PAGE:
Posts Tagged Connectivity

[Abstract] Neural Correlates of Passive Position Finger Sense After Stroke

Background. Proprioception of fingers is essential for motor control. Reduced proprioception is common after stroke and is associated with longer hospitalization and reduced quality of life. Neural correlates of proprioception deficits after stroke remain incompletely understood, partly because of weaknesses of clinical proprioception assessments.

Objective. To examine the neural basis of finger proprioception deficits after stroke. We hypothesized that a model incorporating both neural injury and neural function of the somatosensory system is necessary for delineating proprioception deficits poststroke.

Methods. Finger proprioception was measured using a robot in 27 individuals with chronic unilateral stroke; measures of neural injury (damage to gray and white matter, including corticospinal and thalamocortical sensory tracts), neural function (activation of and connectivity of cortical sensorimotor areas), and clinical status (demographics and behavioral measures) were also assessed.

Results. Impairment in finger proprioception was present contralesionally in 67% and bilaterally in 56%. Robotic measures of proprioception deficits were more sensitive than standard scales and were specific to proprioception. Multivariable modeling found that contralesional proprioception deficits were best explained (r2 = 0.63; P = .0006) by a combination of neural function (connectivity between ipsilesional secondary somatosensory cortex and ipsilesional primary motor cortex) and neural injury (total sensory system injury).

Conclusions. Impairment of finger proprioception occurs frequently after stroke and is best measured using a quantitative device such as a robot. A model containing a measure of neural function plus a measure of neural injury best explained proprioception performance. These measurements might be useful in the development of novel neurorehabilitation therapies.

via Neural Correlates of Passive Position Finger Sense After Stroke – Morgan L. Ingemanson, Justin R. Rowe, Vicky Chan, Jeff Riley, Eric T. Wolbrecht, David J. Reinkensmeyer, Steven C. Cramer, 2019

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[Abstract] Neuroimaging in epilepsy

Purpose of review Epilepsy neuroimaging is important for detecting the seizure onset zone, predicting and preventing deficits from surgery and illuminating mechanisms of epileptogenesis. An aspiration is to integrate imaging and genetic biomarkers to enable personalized epilepsy treatments.

Recent findings The ability to detect lesions, particularly focal cortical dysplasia and hippocampal sclerosis, is increased using ultra high-field imaging and postprocessing techniques such as automated volumetry, T2 relaxometry, voxel-based morphometry and surface-based techniques. Statistical analysis of PET and single photon emission computer tomography (STATISCOM) are superior to qualitative analysis alone in identifying focal abnormalities in MRI-negative patients. These methods have also been used to study mechanisms of epileptogenesis and pharmacoresistance.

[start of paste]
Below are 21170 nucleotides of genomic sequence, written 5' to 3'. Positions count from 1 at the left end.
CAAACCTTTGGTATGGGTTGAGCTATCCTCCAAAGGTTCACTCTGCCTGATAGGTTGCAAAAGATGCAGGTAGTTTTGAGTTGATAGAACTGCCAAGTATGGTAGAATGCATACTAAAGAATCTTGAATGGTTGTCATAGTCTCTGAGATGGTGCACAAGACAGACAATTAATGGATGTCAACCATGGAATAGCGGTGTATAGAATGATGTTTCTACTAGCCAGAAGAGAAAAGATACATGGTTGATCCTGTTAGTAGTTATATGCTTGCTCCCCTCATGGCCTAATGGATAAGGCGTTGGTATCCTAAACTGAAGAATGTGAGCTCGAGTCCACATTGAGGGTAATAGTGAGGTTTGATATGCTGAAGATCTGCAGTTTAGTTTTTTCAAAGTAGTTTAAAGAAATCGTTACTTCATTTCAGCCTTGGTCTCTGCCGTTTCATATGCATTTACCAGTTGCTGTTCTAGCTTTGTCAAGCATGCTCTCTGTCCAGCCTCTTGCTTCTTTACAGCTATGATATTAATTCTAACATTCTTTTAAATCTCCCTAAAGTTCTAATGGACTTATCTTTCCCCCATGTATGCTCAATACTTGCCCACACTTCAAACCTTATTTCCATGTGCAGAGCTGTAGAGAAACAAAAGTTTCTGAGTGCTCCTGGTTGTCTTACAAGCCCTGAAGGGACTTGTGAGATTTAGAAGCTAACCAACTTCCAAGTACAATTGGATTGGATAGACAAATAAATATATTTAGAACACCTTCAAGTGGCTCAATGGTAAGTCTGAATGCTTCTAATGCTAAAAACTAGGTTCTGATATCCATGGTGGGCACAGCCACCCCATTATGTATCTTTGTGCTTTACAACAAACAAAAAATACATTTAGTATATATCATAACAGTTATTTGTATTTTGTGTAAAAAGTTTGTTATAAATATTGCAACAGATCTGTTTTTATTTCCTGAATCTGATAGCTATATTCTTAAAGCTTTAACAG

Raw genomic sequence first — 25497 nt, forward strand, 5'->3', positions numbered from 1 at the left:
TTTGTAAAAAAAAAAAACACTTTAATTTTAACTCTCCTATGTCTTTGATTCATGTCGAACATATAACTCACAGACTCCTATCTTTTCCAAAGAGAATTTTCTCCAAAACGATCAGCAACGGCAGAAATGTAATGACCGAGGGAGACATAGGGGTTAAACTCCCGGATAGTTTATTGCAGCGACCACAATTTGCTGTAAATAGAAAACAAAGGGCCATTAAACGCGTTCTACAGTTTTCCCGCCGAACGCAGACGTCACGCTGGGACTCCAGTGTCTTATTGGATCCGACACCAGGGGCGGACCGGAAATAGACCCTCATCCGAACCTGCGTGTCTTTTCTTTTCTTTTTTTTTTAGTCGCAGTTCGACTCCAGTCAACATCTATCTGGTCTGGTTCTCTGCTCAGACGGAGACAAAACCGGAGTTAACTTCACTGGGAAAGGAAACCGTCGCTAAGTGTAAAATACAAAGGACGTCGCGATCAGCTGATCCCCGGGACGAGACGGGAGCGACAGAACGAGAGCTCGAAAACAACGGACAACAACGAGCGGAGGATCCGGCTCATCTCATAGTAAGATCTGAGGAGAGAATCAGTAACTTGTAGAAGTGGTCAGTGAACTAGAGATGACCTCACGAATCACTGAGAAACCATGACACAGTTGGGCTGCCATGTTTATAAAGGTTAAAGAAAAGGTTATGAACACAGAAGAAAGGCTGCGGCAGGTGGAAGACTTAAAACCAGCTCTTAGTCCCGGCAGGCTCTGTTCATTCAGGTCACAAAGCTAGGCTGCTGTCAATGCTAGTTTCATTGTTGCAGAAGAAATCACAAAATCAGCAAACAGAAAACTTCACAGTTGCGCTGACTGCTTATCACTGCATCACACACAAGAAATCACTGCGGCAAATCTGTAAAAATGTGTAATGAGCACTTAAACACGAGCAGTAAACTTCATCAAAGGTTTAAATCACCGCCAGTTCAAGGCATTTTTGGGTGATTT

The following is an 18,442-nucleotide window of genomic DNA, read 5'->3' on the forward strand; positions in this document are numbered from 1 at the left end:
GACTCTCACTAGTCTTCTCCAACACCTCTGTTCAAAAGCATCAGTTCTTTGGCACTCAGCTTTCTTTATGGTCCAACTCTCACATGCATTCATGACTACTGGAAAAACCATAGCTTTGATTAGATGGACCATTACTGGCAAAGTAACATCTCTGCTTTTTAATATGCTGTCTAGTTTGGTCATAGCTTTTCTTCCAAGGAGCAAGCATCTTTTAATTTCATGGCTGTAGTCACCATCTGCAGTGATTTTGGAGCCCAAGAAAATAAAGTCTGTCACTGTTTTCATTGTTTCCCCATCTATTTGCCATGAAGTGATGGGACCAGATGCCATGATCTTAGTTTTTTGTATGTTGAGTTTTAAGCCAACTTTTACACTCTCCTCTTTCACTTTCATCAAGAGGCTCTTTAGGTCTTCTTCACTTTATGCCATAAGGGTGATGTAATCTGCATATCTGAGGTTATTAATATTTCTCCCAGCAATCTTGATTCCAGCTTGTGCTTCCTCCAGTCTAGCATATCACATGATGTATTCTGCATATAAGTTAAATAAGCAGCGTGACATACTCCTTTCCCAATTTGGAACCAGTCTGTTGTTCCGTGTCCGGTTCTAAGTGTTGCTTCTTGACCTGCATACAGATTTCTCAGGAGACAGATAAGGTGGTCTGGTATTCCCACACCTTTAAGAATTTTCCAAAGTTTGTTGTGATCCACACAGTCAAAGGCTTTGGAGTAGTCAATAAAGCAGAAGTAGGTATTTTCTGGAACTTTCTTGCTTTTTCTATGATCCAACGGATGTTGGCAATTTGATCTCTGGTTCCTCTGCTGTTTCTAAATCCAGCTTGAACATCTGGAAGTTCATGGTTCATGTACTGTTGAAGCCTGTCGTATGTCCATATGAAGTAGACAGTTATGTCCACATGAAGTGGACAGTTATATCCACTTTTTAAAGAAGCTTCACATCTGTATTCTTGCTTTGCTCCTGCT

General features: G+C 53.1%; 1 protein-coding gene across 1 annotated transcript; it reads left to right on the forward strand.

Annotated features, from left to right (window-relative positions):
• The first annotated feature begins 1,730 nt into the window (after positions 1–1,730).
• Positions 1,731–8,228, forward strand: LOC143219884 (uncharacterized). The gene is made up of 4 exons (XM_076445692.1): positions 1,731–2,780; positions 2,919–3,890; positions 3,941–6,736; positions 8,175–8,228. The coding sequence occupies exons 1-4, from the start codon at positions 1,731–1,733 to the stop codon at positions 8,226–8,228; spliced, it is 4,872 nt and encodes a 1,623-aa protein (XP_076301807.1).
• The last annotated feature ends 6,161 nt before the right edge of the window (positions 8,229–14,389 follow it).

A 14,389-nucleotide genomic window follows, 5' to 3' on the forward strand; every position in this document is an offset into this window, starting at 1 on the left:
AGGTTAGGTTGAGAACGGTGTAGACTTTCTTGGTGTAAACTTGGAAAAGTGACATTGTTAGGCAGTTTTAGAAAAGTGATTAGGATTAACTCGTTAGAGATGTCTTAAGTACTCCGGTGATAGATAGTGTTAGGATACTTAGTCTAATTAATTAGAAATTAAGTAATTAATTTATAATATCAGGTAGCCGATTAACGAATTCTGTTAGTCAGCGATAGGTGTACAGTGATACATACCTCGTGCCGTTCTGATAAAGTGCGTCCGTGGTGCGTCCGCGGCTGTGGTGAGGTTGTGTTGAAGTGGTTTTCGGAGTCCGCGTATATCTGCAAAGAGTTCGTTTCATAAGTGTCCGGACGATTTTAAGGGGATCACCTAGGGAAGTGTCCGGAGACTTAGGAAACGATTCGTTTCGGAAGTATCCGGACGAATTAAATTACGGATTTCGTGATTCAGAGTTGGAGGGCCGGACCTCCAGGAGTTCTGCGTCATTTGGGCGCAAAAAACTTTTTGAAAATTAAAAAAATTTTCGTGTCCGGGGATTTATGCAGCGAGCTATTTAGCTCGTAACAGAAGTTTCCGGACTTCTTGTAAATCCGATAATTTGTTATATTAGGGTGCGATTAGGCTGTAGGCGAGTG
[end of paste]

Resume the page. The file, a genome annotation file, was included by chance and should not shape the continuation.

Recent language fMRI studies aim to localize, and also lateralize language functions. Memory fMRI has been recommended to lateralize mnemonic function and predict outcome after surgery in temporal lobe epilepsy.

Summary Combinations of structural, functional and post-processing methods have been used in multimodal and machine learning models to improve the identification of the seizure onset zone and increase understanding of mechanisms underlying structural and functional aberrations in epilepsy.

via Neuroimaging in epilepsy : Current Opinion in Neurology

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[REVIEW] Stroke Connectome and Its Implications for Cognitive and Behavioral Sequela of Stroke – Full Text Pdf

Systems-based approaches to neuroscience, using network analysis and the human connectome, have been adopted by many researchers by virtue of recent progress in neuroimaging and computational technologies. Various neurological disorders have been evaluated from a network perspective, including stroke, Alzheimer’s disease, Parkinson’s disease, and traumatic brain injury. Until now, dynamic processes after stroke and during recovery were investigated through multimodal neuroimaging techniques. Many studies have shown disruptions in structural and functional connectivity, including in large-scale neural networks, in patients with stroke sequela such as motor weakness, aphasia, hemianopia, neglect, and general cognitive dysfunction. A connectome-based approach might shed light on the underlying mechanisms of stroke sequela and the recovery process, and could identify candidates for individualized rehabilitation programs. In this review, we briefly outline the basic concepts of structural and functional connectivity, and the connectome. Then, we explore current evidence regarding how stroke lesions cause changes in connectivity and network architecture parameters. Finally, the clinical implications of perspectives on the connectome are discussed in relation to the cognitive and behavioral sequela of stroke.

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